FCC Sets Rules for High-Frequency Spectrum for 5G (1)

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By Jon Reid

The Federal Communications Commission has moved to free up more high-frequency airwaves for mobile carriers gearing up to launch next-generation wireless networks.

The commission June 7 approved a plan setting rules on sharing and operating on the 24 gigahertz (GHz) spectrum band that it will auction to mobile carriers like Verizon Communications Inc. and AT&T Inc. in November. The FCC also started a rule-making to make frequencies in the 26 GHz and 42 GHz bands available. A gigahertz is a unit of measurement for radio frequencies.

FCC Chairman Ajit Pai has prioritized freeing up spectrum for mobile carriers working on next-generation 5G networks. The agency’s order follows two other spectrum orders in 2016 and 2017, coming closer to carriers’ demands for spectrum in their race to become the first to launch a 5G network.

“Today we’re putting more spectrum on the table,” Pai said before the commission voted 4-0 to approve the plan.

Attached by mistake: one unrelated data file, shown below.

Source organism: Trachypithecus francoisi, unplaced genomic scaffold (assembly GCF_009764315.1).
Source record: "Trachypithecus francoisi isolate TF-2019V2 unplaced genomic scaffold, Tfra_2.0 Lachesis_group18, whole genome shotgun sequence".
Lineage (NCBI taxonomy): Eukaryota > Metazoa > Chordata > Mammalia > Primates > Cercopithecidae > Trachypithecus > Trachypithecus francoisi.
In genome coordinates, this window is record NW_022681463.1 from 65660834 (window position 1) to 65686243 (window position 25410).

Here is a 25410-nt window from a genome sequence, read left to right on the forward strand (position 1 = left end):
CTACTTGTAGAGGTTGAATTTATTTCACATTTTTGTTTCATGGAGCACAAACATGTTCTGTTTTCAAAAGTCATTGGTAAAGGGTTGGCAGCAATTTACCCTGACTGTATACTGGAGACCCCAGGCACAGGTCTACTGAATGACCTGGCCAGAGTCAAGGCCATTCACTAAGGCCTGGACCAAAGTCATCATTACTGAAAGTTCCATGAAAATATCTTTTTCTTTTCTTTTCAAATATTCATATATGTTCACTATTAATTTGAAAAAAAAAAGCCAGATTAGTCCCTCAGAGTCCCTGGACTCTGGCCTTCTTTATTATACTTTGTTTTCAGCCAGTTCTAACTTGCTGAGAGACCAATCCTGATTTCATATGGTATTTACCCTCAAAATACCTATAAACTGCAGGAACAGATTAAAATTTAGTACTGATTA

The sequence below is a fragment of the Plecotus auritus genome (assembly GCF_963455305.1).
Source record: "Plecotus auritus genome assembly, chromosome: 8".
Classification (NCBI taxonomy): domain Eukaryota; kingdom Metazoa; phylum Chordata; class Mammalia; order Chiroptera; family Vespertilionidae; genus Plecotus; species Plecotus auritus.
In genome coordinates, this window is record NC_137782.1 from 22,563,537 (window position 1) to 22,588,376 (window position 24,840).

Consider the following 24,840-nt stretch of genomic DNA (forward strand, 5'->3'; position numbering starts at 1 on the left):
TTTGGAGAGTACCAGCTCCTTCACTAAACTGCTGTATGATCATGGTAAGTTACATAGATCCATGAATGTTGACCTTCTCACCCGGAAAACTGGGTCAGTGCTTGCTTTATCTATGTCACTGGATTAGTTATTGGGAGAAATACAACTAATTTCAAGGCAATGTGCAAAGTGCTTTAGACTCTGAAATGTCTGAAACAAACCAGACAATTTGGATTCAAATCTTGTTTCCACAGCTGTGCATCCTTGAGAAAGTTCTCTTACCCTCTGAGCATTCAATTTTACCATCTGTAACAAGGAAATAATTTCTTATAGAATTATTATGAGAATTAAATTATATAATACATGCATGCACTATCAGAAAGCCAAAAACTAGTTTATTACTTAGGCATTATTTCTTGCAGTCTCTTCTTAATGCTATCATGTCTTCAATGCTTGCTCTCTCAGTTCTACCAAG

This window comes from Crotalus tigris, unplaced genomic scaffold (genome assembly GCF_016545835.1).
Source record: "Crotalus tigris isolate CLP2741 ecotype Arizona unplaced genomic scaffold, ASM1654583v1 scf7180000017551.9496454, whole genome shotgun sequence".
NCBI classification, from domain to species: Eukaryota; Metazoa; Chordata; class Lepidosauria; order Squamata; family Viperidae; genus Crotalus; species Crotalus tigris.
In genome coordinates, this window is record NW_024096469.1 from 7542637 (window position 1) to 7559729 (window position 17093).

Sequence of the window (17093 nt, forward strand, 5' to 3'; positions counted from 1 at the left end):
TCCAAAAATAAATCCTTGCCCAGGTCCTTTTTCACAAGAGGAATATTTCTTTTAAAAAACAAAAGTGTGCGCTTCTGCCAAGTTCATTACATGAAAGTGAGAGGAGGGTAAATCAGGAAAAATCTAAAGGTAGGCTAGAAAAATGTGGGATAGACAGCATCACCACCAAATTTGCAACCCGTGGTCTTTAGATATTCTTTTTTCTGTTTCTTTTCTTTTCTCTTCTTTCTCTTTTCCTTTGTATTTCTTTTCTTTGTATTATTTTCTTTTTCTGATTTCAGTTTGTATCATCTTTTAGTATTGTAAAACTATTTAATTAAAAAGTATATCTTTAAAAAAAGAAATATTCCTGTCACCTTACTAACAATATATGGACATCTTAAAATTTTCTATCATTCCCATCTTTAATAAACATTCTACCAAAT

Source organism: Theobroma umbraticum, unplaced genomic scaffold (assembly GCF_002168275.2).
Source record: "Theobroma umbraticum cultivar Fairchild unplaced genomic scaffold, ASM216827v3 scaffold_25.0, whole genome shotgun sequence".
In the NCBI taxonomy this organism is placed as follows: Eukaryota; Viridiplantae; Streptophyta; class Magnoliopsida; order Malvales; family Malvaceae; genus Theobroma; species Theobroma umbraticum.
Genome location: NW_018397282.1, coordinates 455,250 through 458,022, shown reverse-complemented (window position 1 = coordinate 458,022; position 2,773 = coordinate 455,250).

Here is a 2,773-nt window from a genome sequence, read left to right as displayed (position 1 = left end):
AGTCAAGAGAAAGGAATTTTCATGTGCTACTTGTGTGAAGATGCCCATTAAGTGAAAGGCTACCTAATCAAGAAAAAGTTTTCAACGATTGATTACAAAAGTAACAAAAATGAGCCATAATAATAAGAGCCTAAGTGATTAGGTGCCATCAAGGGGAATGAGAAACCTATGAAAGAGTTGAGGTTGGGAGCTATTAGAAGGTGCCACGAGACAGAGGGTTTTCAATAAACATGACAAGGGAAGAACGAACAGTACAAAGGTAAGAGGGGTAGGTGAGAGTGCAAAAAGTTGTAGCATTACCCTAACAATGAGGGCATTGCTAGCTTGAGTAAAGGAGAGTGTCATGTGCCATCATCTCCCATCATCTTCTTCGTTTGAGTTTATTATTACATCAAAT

The plan also eliminates caps on the amount of spectrum that mobile carriers can acquire at auctions for the 28 GHz, 37 GHz, and 39 GHz bands, a move backed by Verizon and AT&T. Companies’ spectrum holdings will now be subjected to post-auction FCC reviews on a case-by-case basis.

Groups representing rural and regional mobile carriers argue that the pre-auction limits were necessary to keep large carriers from becoming too dominant on those airwaves. But Verizon and AT&T said the limits were unnecessary, and could hamper the launch of 5G networks.

Democratic Commissioner Jessica Rosenworcel, who dissented on that part of the spectrum plan, also opposed nixing the pre-auction limits. “We need to be more thoughtful about our auctions because while our supply of high-band spectrum is increasing, the list of potential bidders may be shrinking,” Rosenworcel said before the vote.

The wireless industry cheered the agency’s vote. Scott Bergmann, senior vice president for regulatory affairs for wireless industry trade group CTIA, said it would spur innovation.

“A pipeline of low, mid, and high band spectrum is essential to winning the global race to 5G and spurring new industries, such as the Internet of Things and autonomous vehicles,” Bergmann said in a statement.

The FCC’s plan includes a spectrum-sharing arrangement between the federal government and wireless carriers on the 37 GHz band.

To contact the reporter on this story: Jon Reid at jreid@bloomberglaw.com

To contact the editor responsible for this story: Roger Yu at ryu@bloomberglaw.com

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